I got out of the pool to go to the toilet and broke down into tears as I held on to Maddie’s hands and sunk to the floor with another surge. I had thought of my very close friend who had taken her life earlier that year. She really was a very special, beautiful person. It felt to me as though a spiritual part of this labour was opening me up to the sadness I felt of losing her. In hindsight I realised that an important part of giving birth naturally for me was to allow all psychological and emotional barriers to fall away, so that I could open up on the physical level. In this way I wasn’t able to hold up the protective boundaries I had built in order to cope day to day with my grief in losing her. It felt good to feel them fall away for a time. Maddie asked me what my friend would say if she were here. I thought and heard her voice saying “you’re doing an amazing job Is-la’ And Maddie agreed that I was. Maddie explained that she was inside me and that the people we love and lose are always with us. I really cried as we sat on the floor in front of the candles. It felt like a tough but necessary moment of healing release and awareness of the sadness that existed inside me. I knew that I could have gone deeper into this sadness, however I could see that if I did it would be a drain on my energy which I wanted to save for giving birth. As we made our way to the loo, which felt like a voyage in itself, I sank to the floor again with another surge and found myself in child’s pose on the kitchen floor as Maddie pressed my hips to help ease the intensity. I joked that I preferred the pool to the kitchen floor, and Maddie said that a surprising number of babies are born on the kitchen floor. We had a frustratingly unsuccessful wee trip – I was finding it impossible to wee throughout the labour because Frida’s head was so low and pressing on my bladder.
As I made my way back from the loo I found that Becky had arrived. It was late afternoon by now. It was lovely to take a moment to acknowledge how special it was that both doulas were able to be with us for the birth. I was drinking coconut water, and mentioned that I felt like I was at a hot yoga class. Becky said she’d rather give birth than do hot yoga which made us all laugh.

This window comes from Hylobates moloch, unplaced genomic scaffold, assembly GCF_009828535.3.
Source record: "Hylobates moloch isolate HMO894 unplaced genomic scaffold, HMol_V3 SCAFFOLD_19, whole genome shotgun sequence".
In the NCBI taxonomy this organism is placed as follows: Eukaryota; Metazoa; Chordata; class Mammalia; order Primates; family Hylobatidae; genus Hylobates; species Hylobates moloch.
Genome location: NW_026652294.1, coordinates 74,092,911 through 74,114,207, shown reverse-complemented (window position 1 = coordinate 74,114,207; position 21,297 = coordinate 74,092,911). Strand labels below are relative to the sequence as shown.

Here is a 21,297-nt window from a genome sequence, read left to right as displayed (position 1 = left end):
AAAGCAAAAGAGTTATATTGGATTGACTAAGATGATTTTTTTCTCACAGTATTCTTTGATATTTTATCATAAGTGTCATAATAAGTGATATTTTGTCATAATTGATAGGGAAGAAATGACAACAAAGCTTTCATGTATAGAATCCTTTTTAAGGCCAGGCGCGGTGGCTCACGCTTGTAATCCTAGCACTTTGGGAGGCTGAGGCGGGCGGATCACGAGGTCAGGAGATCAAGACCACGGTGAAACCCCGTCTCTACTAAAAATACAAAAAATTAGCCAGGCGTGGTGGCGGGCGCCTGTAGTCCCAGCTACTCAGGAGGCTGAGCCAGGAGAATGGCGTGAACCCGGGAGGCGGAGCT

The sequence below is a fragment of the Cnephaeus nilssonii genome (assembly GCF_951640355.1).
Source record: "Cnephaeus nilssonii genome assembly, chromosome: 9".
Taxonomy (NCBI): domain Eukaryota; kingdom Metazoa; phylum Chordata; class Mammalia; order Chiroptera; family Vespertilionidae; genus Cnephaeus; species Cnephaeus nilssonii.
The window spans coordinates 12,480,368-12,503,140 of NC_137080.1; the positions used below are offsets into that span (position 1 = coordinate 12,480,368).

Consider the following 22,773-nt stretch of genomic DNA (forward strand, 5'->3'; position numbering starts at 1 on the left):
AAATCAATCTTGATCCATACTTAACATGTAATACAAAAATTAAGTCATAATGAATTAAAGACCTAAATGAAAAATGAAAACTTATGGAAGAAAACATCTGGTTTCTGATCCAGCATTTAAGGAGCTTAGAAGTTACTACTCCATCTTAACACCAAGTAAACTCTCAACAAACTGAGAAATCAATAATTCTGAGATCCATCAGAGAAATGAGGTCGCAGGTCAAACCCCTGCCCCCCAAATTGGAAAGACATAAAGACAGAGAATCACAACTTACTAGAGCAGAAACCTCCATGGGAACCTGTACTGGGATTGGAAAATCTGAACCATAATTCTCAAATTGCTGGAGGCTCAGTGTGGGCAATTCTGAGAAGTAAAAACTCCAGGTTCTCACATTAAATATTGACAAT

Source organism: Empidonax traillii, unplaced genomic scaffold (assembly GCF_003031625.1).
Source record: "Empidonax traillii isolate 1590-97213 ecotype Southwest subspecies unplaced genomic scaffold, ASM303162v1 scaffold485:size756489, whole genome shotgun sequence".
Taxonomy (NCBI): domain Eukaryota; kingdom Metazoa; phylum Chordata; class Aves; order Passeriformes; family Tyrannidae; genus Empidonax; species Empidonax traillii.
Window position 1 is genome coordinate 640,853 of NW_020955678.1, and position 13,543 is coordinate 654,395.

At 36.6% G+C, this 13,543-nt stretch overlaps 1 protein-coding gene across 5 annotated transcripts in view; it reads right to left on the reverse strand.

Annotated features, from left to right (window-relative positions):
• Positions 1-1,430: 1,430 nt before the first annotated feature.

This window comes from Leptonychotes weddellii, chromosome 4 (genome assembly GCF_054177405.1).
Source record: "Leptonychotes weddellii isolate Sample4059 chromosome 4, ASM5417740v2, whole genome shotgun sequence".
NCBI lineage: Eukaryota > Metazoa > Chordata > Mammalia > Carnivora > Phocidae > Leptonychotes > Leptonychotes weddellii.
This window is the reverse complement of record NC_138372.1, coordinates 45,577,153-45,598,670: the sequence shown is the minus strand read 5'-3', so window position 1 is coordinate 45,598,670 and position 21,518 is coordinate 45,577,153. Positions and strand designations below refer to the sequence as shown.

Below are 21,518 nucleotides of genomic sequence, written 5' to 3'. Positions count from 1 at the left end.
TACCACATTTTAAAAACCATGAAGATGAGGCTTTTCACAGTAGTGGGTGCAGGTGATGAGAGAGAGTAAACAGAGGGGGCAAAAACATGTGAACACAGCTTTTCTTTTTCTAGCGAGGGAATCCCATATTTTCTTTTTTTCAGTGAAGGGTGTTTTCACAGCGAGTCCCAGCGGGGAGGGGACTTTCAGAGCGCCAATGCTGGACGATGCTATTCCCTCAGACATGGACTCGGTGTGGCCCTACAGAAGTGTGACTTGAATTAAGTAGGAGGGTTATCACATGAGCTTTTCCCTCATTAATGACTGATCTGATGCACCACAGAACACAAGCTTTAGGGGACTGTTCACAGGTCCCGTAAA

At some point Rob came down from his nap. He later said that he was amazed to see that I had had no break from the surges in the two or more hours that he’d been upstairs.
By this time I really felt the intensity and frequency of the surges was increasing. I had been continuing to use the visualisation of the Sun on the beach in Goa and it had been teaching me the connection and unity of everything. I experienced a sense of unity. It was a feeling I’ve only rarely had before, during a deep meditation or in an ayahuasca ceremony where I had felt part of the jungle surrounding us. It was like a humbling & very simple realisation that we are all one & connected. We create an idea of separateness in our minds.It struck me that there is no reason to have low self-esteem, low confidence or to feel inferior while holding others on a pedestal – because we’re all equal, and all ultimately one. When I realise this, there can be more peace & joy in how I live, not striving for approval from others. This sounds quite lofty & harder to relate to now but at the time it felt quite clear. I began to realise that labour can be the most incredible teacher. It’s amazing & logical to me that we have access to this kind of experience through such a natural physiological process of birth. Perhaps this is all part of nature’s design to keep us procreating. It makes me sad that so many people are either denied that powerful experience through the medicalised, fear based culture around birth, or simply unaware that this is available to them.
Writing this, I can remember having this strong feeling of connection & unity, but it’s not something I’m able to embody now. Reflecting back on the experience I started to think of Becky & Maddie as our ‘birth shamans’. It was the same feeling as in a shamanic plant medicine ceremony in Peru, where the shaman would protect and keep us in a positive state as we became vulnerable. We would journey through a powerful and healing experience together. There was that same use of practical skill and intuitive awareness as they sensed what we needed. Sometimes this was through simple acts like making sure I had water. It was a similar combination of practical awareness, while something like magic, subtler, beyond words and everyday experience was playing out. I later asked Becky and Maddie what they thought of my ‘birth shaman’ idea. Becky said that for her, birth is the most deeply spiritual experience we can have. Maddie explained that the idea fits with the idea of the ‘wise woman’ throughout history, and the role women have always had in supporting birth. I thought they may think my idea was strange, so this was nice to hear.